So far in July, I have already received over 10 new Smoky Mountain foreclosure property assignments but today’s was without a doubt the oddest. To start with, the Sevierville area address (which isn’t too far from my own residence) seemed easy enough but when I arrived, I was looking for house number 2019 which was nowhere to be found. 2017 was easy enough to find and the street numbers had been increasing so you would think that 2019 would be just ahead on the same side of the road but not so fast. There wasn’t a 2019 or any other house (just woods) until I went a good long ways up the hill when the numbers were suddenly in the 2500’s. Going back down and taking a second look, I double checked and sure enough, there were no houses of any sort beyond 2017.
With the aid of a tax map, the Sevier County Electric System office, and the kind folks at the Sevier County 911 addressing office, I learned that there are in fact two homes on this lot and that one of them is 2019. Armed with this information, I found that for some unknown reason 2019 comes before 2017 even though the street numbers before and beyond these two homes are all sequentially higher. Sure enough, there was the house. Unfortunately, from here the plot thickened even further.
Although there was nobody home at house #1 I was able to leave the required legal notices informing the occupant of the foreclosure and their rights going forward. The occupant of house #2 was understandably dismayed when I explained that he would have to be prepared to move when the property was sold because his now former landlord no longer owned the property. This afternoong I received a message from my office about a call from someone who said that they were the current owners of these homes. A call to this person provided yet another twist. He had in fact:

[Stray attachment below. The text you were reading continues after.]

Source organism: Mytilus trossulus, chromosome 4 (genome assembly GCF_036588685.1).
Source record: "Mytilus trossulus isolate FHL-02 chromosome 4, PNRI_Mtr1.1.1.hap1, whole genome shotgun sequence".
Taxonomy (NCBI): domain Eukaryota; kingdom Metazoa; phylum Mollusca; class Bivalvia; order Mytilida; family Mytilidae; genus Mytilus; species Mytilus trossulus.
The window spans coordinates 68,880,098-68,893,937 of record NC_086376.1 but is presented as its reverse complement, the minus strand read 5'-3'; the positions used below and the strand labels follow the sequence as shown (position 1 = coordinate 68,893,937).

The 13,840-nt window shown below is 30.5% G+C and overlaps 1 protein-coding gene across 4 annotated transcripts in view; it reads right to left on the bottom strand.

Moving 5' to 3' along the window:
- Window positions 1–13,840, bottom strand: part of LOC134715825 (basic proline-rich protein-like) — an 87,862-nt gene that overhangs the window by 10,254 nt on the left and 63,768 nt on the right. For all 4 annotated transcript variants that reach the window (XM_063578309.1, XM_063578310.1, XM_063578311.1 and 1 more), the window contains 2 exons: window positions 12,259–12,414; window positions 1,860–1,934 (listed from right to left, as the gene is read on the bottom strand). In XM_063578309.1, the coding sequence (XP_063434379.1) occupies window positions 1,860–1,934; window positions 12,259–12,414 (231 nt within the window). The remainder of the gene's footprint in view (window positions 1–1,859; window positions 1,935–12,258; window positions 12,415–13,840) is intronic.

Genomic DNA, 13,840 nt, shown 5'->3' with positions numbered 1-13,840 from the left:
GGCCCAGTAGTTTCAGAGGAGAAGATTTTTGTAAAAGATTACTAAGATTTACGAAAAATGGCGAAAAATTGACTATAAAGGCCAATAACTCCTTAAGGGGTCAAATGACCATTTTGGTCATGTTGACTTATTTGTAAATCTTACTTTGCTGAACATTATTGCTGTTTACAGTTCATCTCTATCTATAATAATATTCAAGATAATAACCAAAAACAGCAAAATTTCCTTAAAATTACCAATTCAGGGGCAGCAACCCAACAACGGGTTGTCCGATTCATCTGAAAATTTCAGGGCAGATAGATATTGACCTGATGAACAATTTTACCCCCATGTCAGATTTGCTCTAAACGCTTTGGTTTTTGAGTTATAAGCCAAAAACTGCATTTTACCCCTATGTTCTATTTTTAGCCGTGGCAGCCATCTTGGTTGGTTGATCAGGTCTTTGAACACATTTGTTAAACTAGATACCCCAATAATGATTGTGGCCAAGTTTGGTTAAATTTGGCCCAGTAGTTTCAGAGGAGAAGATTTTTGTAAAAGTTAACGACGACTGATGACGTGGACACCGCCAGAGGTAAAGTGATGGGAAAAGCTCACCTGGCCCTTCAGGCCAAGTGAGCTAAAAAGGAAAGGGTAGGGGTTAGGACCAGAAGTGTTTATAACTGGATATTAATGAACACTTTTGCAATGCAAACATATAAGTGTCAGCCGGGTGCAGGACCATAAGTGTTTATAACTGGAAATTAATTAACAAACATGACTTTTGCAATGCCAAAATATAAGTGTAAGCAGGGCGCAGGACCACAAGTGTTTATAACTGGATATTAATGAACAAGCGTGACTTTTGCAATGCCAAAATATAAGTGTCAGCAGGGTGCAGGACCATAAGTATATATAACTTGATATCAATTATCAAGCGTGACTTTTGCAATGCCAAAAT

- Signed a contract for deed
- Paid $5,000 down as a non-refundable deposit
- Made regular monthly payments for 3 years to the property owner
- Made over TWENTY THOUSAND DOLLARS of improvements to the property
Sadly, this transaction in no way protected the “buyer” who had fully held up his end of the agreement. Because of the “seller’s” failure to make the payments to his lender, the lender did foreclose and now owns the property. The “buyer” had paid over $50,000 but has nothing to show for this investment. The only option for the person who made the payments is to consider suing the “seller” but there is little likelihood of any satisfaction being obtained there.
The lessons of this sad tale are many:
- NEVER lease a property from someone who isn’t the property’s actual owner of record.
- Use a professional attorney and/or Realtor to make sure that you are on firm legal ground.
- Be VERY cautious when using a contract for deed arrangement to purchase a property.
- Remember that in Sevier County street numbers don’t always follow a rational progression.
The victims of the current wave of foreclosures are many but there are unheard of opportunities for qualified buyers who can see past this dark time to the bright future that lies ahead.